Alaska Governor proposes $355M financial package for LNG plant on North Slope
Video: Novozymes CEO on EU biofuels and indirect land use change policies

Government of Canada OKs CNOOC’s $15B acquisition of Nexen, Petronas’ $6B acquisition of Progress Energy oil sands companies; impedes future oil sands purchases by foreign state-owned enterprises

Christian Paradis, Canada’s Minister of Industry, announced on Friday that the federal government is allowing two major acquisitions of oil sands companies by foreign state-owned enterprises (SOEs): the $15.1-billion takeover of Nexen by China’s CNOOC (earlier post), and the $6-billion acquisition by Malaysia’s Petronas of Progress Energy Resources Corp. Both transactions represented a “net benefit” to Canada, Paradis said.

Canada Prime Minister Stephen Harper commented that rather than marking the beginning of a trend, the two major transactions mark “the end of a trend.

Investment is critical to our Government’s focus on jobs and growth. And, Canadians expect that we shall approve foreign investments that are of net benefit to Canada. But, all investments are not equal.

In particular, as we have indicated for many years, purchases of Canadian assets by foreign governments through state-owned enterprises are not the same as other transactions. The larger purposes of state-owned enterprises may go well beyond the commercial objectives of privately owned companies. This raises the question of when, and to what degree, foreign state control of Canadian business can be of net benefit to Canada.

To be blunt, Canadians have not spent years reducing the ownership of sectors of the economy by our own governments, only to see them bought and controlled by foreign governments instead. That was never the purpose of the Investment Canada Act...In light of growing trends, and following the decisions made today, the Government of Canada has determined that foreign state control of oil sands development has reached the point at which further such foreign state control would not be of net benefit to Canada.

Therefore, going forward, the Minister will find the acquisition of control of a Canadian oil-sands business by a foreign state-owned enterprise to be of net benefit, only in an exceptional circumstance. Outside the oilsands, our Government will strengthen scrutiny under the Act of proposals by foreign state-owned enterprises to acquire Canadian businesses.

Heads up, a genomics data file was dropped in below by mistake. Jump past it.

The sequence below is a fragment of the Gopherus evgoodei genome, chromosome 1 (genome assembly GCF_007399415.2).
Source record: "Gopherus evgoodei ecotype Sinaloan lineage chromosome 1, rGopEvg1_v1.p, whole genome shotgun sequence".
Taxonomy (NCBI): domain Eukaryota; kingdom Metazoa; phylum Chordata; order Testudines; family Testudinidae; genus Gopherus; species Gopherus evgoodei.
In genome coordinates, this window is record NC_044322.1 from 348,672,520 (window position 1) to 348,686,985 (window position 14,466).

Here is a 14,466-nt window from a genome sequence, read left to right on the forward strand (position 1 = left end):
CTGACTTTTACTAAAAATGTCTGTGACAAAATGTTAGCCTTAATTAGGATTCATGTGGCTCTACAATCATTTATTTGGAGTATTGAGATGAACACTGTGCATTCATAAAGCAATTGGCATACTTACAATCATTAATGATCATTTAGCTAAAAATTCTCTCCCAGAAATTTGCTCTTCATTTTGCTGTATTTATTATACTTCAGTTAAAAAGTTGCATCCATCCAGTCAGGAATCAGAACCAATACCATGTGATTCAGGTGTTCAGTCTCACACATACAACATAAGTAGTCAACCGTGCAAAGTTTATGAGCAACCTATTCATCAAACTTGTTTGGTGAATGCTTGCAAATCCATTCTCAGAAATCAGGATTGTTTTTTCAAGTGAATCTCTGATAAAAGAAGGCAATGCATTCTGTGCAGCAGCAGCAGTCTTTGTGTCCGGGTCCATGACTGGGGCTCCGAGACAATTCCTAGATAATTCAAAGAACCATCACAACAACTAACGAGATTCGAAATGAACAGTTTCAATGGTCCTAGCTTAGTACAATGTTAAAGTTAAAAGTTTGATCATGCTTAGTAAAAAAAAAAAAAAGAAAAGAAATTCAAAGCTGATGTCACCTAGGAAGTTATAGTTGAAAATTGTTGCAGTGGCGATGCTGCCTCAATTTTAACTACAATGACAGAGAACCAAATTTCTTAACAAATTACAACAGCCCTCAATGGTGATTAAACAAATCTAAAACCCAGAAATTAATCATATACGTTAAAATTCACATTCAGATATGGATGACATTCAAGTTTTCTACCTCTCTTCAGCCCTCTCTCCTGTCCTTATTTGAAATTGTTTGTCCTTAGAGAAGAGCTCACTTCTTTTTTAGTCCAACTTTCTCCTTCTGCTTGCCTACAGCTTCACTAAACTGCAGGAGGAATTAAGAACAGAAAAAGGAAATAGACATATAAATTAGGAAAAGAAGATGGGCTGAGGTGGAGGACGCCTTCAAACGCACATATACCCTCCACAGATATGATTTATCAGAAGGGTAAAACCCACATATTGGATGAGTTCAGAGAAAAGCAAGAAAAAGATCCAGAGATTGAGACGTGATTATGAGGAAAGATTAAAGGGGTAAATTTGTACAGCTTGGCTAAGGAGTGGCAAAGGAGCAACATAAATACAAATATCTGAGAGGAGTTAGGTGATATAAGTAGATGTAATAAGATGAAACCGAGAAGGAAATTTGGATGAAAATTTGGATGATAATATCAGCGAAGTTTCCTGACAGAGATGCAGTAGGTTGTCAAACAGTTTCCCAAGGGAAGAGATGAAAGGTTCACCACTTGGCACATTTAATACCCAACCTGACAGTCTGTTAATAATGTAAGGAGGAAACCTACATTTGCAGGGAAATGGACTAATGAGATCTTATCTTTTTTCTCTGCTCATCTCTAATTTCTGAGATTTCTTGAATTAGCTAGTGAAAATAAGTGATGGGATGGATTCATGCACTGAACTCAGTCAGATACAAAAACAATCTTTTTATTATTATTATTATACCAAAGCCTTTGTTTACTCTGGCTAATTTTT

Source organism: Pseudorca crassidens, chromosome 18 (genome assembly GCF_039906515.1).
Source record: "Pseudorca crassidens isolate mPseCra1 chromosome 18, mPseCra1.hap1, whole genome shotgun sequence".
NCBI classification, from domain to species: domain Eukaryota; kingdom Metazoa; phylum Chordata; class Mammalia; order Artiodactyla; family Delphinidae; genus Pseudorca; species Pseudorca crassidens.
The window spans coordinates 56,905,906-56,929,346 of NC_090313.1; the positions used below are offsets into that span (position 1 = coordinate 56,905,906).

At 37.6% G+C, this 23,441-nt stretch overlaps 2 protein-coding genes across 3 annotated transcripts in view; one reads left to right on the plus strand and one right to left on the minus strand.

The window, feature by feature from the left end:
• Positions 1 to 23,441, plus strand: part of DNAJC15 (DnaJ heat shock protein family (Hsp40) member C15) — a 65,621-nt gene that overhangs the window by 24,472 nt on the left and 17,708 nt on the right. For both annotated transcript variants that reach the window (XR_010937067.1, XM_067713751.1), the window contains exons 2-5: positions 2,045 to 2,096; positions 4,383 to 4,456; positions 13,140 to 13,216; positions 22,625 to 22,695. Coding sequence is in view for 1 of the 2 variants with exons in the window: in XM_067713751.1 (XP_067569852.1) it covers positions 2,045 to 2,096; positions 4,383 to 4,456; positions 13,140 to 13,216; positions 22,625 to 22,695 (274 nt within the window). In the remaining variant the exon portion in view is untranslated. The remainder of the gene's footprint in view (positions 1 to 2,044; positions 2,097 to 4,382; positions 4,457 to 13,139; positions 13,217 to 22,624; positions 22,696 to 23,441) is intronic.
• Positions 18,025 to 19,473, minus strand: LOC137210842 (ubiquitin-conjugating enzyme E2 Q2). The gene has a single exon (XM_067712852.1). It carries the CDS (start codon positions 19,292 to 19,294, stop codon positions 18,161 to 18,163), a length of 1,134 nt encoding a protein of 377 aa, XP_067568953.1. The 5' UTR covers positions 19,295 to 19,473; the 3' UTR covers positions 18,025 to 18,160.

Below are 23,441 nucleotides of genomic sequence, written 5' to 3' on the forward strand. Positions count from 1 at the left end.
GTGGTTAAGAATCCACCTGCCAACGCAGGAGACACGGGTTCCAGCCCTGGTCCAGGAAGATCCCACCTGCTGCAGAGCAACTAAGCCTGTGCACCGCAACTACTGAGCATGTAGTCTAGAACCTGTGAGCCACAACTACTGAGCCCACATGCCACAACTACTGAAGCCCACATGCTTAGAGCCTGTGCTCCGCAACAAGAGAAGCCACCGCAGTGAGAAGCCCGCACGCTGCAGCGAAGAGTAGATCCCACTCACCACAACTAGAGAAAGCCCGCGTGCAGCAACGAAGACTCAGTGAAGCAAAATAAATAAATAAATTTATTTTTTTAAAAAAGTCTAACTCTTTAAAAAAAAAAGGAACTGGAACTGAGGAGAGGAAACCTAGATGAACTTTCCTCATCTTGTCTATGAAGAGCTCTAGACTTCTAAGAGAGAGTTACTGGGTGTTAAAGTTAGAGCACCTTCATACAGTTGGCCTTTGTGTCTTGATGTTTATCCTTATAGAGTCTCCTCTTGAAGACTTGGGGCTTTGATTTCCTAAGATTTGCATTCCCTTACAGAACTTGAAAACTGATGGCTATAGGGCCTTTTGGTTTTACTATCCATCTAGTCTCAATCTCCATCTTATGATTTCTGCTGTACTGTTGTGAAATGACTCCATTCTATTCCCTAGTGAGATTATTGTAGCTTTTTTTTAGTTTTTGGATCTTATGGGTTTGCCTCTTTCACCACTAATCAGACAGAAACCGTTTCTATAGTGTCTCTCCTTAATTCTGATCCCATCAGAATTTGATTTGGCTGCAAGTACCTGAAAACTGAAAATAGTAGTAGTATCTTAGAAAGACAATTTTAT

—Prime Minister Harper

Considerations that would be factored into a review of such acquisition proposals include:

  • The degree of control or influence a state-owned enterprise would likely exert on the Canadian business that is being acquired.

  • The degree of control or influence that a state-owned enterprise would likely exert on the industry in which the Canadian business operates.

  • The extent to which the foreign government in question is likely to exercise control or influence over the state-owned enterprise acquiring the Canadian business.

Over the next four years, Harper said, the Government will raise the review threshold under the Investment Canada Act, to $1 billion dollars for private sector applications only. The threshold for foreign state-owned enterprises will remain at $330 million in asset value—i.e.,the Government will retain its current authorities to assess the net benefit of foreign SOE transactions in the future.



This should accelerate the construction of the TransMountain pipelines and open the Asian market to Canadian Oil.

There's a rumor around that a Chinese construction firm is considering to bid for the construction + operation of those pipelines and use 10,000 to 15,000 Chinese specialized workers to do the work in less than half the time (and half the cost) that local workers would need?


"Harper said"

Yeah right! Like I would believe anything Harper said.


"Government of Canada OKs CNOOC’s $15B acquisition of Nexen, Petronas’ $6B acquisition of Progress Energy oil sands companies; impedes future oil sands purchases by foreign state-owned enterprises"

I take this to mean the fix was in, the deals got done and the other guys did not make the cut.

The comments to this entry are closed.